“The best way to show your discontent or support for what is going on in the political sphere is to not vote, but instead plaster your views via stickers on your 1996 Ford minivan,” said no one, ever.
Inaction is still an action, and if the 40.7 percent of those who didn’t vote in the 2016 presidential election actually did vote, maybe we wouldn’t be spending our free time frantically tweeting or emailing our representatives to not vote for the repeal of the American Health Care Act or imploring them to recognize that poor people are still people too.
But, maybe through all of this turmoil, fear, and yelling from both sides of the party line, something positive has come out of it.
Tuesday, November 7, 2017 was a big day in politics, not only for democrats, but for the LGBT community.
There were eight transgender candidates who won their elections on Tuesday.
One of the eight winners is Danica Roam, a transgender woman who has been elected to Virginia’s House of Delegates.
Danica Roam is not the first transgender woman to win a state race or take state office-that title goes to Althea Garrison-but she is the first openly transgender person who has won and will serve in a state office.
What is especially notable about Roam is that she beat the GOP House incumbent of 25 years, Bob Marshall.
Marshall is noted for sponsoring a measure that is commonly known as the “bathroom bill” that would have forced transgender individuals from going to the bathrooms designated for their birth sex, along with authoring a now defunct constitutional amendment that defined marriage as between one man and one woman.
The women and men who are breaking barriers along with Roam are: Andrea Jenkins, elected to Minneapolis City Council; Phillipe Cunningham, elected to Minneapolis City Council; Lisa Middleton, elected to Palm Springs City Council, Stephe Koontz, elected to Georgia’s city council; Raven Matherne, elected to Stamford, Connecticut’s Board of Representatives; Tyler Titus, elected to Erie School Board; and Gerri Cannon, elected to Somersworth, New Hampshire’s school board.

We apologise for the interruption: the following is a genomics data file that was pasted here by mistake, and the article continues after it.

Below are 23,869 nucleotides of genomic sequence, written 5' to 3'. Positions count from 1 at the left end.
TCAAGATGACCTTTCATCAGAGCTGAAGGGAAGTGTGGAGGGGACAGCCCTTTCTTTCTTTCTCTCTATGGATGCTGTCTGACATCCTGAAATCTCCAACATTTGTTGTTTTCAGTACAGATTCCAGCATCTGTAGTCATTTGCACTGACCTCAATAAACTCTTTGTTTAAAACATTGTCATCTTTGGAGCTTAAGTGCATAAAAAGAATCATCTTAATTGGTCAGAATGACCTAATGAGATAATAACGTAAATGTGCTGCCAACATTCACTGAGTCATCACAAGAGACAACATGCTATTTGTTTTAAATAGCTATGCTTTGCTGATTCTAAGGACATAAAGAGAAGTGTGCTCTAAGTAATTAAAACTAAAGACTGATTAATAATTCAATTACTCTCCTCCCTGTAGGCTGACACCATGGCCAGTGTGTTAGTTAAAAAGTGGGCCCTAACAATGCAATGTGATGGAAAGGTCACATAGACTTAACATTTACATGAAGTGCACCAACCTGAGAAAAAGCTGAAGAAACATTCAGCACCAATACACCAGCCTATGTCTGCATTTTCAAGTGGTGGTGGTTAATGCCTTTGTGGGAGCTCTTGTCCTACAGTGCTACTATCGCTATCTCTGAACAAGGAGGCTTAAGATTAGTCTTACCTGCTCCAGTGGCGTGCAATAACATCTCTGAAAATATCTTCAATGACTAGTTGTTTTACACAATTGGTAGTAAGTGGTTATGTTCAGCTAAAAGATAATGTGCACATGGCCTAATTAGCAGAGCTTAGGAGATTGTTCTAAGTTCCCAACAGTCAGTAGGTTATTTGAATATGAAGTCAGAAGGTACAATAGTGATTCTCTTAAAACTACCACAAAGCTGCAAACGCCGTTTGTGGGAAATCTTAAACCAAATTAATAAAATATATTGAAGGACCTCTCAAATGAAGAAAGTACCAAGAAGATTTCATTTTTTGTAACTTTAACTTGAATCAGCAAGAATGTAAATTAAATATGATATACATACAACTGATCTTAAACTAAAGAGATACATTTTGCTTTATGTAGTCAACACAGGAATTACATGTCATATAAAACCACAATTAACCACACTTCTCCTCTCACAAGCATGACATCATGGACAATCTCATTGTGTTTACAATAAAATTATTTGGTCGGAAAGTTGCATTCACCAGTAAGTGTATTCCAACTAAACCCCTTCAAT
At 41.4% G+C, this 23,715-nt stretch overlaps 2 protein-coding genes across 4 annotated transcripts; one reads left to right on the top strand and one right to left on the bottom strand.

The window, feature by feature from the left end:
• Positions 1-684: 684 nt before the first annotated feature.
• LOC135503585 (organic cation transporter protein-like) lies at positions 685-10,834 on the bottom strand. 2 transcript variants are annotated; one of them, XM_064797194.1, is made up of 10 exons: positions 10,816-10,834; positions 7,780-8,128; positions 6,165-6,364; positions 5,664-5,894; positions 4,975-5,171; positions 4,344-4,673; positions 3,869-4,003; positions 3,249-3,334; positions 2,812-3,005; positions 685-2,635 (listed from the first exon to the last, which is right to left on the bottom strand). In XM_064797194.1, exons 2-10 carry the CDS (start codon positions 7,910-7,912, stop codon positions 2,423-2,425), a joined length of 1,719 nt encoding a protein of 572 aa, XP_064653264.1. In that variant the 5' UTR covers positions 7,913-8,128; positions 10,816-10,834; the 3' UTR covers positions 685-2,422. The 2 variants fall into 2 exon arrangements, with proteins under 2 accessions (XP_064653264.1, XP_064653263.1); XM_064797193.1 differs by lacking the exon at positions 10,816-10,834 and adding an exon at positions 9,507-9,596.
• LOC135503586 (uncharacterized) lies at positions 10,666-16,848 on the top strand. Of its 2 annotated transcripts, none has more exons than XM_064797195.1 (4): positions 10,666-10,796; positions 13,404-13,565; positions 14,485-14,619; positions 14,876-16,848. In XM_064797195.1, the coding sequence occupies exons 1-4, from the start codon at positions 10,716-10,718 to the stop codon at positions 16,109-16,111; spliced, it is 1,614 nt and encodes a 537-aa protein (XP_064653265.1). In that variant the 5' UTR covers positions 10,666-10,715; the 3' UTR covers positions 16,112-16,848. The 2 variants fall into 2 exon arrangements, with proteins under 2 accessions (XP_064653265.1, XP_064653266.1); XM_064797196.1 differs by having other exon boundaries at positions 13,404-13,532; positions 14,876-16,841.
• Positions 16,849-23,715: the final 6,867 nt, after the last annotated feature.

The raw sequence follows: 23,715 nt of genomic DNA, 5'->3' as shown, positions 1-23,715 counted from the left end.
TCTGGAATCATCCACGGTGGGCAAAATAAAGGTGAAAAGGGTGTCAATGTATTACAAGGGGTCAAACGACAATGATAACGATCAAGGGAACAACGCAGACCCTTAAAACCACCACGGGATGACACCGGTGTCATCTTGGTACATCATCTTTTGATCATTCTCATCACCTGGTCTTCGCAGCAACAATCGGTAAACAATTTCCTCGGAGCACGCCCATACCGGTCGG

With a suicide rate ranging from 32 percent to 50 percent, and with LGBT people making up 20 percent to 40 percent of the homeless youth population, it is a major step in the right direction in electing officials who have the ability to help their communities.
In a matter of a few short years, we have gone from debating the legality of issuing the bathroom bill, to electing transgender officials. This positive representation of the trans community also serves to destroy the stigma or “taboo” that surrounds transgender individuals like myself.
We are not all just drag queens or kings, the butt of jokes, or the subject of a “controversial” vanity fair cover.
Transgender people are multifaceted individuals who are just as competent and respectable as any other human being.
Now, I a not saying that these eight individuals totally make up for the complete trash fire that has been 2017, but maybe they’re akin to the marshmallows roasting above it.
2017 may have been a bad year, but in it there has been opportunities for some positives-no matter how small.